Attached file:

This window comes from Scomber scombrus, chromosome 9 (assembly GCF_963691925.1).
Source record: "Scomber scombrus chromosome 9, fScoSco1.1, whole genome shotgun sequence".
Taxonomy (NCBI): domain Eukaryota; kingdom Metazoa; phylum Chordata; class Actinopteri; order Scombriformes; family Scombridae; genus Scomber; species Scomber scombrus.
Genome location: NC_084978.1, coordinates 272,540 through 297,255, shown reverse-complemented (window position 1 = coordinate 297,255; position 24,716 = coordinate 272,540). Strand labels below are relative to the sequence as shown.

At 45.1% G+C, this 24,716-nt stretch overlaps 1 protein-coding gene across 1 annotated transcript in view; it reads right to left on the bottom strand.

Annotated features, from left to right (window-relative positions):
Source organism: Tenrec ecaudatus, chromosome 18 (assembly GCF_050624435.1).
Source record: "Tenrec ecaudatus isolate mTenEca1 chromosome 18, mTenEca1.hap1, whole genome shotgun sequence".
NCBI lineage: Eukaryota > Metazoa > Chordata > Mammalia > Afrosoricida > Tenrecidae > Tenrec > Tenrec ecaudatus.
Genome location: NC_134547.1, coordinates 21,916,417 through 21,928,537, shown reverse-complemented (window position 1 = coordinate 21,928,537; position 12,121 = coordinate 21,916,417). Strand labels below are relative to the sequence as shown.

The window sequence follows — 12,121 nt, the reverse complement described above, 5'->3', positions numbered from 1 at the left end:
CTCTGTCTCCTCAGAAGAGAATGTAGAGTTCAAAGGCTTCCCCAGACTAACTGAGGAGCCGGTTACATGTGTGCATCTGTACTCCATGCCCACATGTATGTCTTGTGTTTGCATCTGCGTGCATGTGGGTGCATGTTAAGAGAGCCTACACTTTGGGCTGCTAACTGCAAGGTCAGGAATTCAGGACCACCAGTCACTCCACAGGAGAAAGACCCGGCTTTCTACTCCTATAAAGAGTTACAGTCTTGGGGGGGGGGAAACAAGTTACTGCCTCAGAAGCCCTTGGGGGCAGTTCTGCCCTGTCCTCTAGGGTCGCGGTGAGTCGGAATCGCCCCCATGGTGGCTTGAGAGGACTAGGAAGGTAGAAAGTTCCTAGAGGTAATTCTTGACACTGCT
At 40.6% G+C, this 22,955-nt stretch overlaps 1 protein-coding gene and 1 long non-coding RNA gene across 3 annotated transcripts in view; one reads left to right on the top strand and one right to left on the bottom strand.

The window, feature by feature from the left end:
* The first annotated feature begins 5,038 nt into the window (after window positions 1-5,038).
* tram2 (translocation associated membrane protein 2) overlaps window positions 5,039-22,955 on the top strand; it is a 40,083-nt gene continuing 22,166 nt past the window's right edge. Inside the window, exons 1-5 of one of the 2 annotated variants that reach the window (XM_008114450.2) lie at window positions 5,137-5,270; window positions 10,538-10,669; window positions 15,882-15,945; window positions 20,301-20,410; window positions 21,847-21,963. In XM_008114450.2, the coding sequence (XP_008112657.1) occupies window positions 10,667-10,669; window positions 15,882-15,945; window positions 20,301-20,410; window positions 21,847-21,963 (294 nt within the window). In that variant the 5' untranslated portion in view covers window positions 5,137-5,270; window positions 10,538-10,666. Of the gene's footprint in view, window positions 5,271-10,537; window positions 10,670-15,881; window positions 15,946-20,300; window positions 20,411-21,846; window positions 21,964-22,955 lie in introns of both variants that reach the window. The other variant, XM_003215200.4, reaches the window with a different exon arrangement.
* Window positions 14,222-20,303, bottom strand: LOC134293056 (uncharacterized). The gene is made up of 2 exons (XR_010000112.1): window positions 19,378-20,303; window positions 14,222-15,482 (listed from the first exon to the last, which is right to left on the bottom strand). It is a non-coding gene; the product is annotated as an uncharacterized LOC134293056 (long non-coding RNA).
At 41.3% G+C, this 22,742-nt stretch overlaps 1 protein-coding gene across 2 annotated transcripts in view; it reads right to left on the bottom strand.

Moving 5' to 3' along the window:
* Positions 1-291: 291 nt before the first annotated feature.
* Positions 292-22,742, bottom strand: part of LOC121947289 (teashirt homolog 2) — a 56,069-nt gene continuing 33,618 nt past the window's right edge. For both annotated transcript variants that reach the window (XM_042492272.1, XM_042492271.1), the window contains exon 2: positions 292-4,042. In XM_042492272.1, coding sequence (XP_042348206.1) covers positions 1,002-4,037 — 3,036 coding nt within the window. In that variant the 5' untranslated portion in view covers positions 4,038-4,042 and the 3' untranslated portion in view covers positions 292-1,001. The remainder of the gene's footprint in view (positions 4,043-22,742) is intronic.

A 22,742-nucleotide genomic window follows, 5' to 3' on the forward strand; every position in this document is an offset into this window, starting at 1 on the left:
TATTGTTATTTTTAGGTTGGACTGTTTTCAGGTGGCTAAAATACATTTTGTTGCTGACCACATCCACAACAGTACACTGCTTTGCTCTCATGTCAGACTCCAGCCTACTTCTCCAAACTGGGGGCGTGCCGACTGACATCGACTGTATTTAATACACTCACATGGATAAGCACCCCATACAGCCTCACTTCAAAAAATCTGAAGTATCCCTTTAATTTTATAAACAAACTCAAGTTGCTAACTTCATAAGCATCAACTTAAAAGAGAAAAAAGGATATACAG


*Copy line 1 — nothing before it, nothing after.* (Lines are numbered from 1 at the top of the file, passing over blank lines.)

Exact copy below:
This window comes from Scomber scombrus, chromosome 9 (assembly GCF_963691925.1).